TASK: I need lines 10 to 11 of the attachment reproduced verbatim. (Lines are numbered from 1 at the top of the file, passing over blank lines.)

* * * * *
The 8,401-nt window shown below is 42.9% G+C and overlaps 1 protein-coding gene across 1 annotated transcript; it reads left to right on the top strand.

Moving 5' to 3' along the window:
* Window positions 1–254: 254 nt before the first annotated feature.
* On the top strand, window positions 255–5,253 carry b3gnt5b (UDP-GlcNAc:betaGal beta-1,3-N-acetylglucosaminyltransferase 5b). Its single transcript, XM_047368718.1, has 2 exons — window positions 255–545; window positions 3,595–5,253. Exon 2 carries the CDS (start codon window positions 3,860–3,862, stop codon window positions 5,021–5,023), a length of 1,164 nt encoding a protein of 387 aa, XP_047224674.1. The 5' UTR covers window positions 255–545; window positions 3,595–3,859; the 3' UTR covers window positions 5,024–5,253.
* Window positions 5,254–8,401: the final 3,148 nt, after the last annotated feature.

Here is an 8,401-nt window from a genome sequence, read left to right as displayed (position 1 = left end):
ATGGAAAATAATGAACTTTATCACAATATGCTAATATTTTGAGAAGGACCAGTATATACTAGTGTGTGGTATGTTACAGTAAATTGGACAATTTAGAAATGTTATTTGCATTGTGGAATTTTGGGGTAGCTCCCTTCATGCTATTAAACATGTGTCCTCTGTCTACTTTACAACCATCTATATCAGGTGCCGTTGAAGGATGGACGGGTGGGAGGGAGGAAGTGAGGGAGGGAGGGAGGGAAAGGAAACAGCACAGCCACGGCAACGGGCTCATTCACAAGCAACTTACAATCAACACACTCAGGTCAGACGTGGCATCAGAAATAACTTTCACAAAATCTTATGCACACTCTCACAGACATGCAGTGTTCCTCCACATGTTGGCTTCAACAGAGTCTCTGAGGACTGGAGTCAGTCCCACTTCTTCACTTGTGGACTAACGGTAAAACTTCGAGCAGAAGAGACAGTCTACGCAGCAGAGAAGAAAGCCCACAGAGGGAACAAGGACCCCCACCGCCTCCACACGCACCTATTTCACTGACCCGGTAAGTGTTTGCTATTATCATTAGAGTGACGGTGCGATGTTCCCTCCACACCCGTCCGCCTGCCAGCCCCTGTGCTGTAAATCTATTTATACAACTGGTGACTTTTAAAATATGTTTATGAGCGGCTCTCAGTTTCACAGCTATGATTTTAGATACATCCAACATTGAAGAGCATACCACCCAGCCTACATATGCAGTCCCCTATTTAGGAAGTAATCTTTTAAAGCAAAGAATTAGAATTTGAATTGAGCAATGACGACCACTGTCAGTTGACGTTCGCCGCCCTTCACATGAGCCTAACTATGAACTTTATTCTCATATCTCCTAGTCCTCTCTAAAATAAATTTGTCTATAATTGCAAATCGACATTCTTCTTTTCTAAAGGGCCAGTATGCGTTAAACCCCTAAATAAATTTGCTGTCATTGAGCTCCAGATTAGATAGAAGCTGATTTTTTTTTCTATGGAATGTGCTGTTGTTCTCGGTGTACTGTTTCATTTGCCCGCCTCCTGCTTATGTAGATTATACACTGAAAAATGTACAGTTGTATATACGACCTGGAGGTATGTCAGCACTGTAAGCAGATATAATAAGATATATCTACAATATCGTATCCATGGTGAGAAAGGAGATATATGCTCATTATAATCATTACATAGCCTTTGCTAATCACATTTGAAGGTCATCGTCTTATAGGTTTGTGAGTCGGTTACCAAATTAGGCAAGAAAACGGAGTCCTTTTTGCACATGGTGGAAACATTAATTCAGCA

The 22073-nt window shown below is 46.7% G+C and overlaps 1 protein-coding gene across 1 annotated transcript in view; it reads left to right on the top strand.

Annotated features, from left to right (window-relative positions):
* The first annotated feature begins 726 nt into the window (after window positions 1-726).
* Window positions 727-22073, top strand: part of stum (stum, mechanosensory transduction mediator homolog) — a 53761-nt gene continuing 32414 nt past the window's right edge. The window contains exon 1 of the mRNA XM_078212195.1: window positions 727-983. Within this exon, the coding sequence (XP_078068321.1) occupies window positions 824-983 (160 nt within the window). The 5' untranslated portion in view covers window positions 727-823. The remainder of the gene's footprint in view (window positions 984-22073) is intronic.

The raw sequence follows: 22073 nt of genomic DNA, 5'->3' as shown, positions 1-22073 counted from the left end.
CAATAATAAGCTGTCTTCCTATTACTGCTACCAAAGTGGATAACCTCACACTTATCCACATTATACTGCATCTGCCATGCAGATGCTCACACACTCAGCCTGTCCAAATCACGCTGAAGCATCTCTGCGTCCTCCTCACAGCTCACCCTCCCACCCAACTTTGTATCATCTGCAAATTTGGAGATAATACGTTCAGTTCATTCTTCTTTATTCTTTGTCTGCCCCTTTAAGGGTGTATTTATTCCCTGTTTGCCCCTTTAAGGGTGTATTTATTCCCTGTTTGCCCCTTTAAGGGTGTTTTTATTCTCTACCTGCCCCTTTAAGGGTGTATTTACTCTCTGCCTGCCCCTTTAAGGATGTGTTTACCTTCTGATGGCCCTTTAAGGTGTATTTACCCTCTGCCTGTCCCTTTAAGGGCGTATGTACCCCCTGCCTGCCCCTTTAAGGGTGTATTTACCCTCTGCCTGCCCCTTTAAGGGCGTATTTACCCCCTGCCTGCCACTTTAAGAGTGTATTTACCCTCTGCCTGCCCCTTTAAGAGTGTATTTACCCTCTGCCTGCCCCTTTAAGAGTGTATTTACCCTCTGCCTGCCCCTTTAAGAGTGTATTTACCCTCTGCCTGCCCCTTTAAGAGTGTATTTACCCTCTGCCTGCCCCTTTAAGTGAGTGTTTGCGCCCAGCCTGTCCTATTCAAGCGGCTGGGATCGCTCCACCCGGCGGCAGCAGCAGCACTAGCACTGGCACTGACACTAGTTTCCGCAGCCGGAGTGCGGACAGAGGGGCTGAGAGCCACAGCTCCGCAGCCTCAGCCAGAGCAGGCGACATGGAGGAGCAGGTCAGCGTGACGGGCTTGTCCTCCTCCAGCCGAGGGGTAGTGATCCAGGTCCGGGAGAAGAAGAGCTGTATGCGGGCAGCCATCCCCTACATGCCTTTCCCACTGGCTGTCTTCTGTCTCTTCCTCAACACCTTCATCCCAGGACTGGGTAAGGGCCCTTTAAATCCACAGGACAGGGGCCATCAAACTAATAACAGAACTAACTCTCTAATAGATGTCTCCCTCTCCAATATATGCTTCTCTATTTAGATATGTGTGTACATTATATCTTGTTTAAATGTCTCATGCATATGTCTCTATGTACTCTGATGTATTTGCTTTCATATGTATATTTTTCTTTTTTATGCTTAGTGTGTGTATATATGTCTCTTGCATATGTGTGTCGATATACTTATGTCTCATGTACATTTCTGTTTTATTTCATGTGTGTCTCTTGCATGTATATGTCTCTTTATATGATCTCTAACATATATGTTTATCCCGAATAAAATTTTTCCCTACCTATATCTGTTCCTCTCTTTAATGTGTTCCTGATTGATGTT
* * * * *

* The first annotated feature begins 726 nt into the window (after window positions 1-726).
* Window positions 727-22073, top strand: part of stum (stum, mechanosensory transduction mediator homolog) — a 53761-nt gene continuing 32414 nt past the window's right edge. The window contains exon 1 of the mRNA XM_078212195.1: window positions 727-983. Within this exon, the coding sequence (XP_078068321.1) occupies window positions 824-983 (160 nt within the window). The 5' untranslated portion in view covers window positions 727-823. The remainder of the gene's footprint in view (window positions 984-22073) is intronic.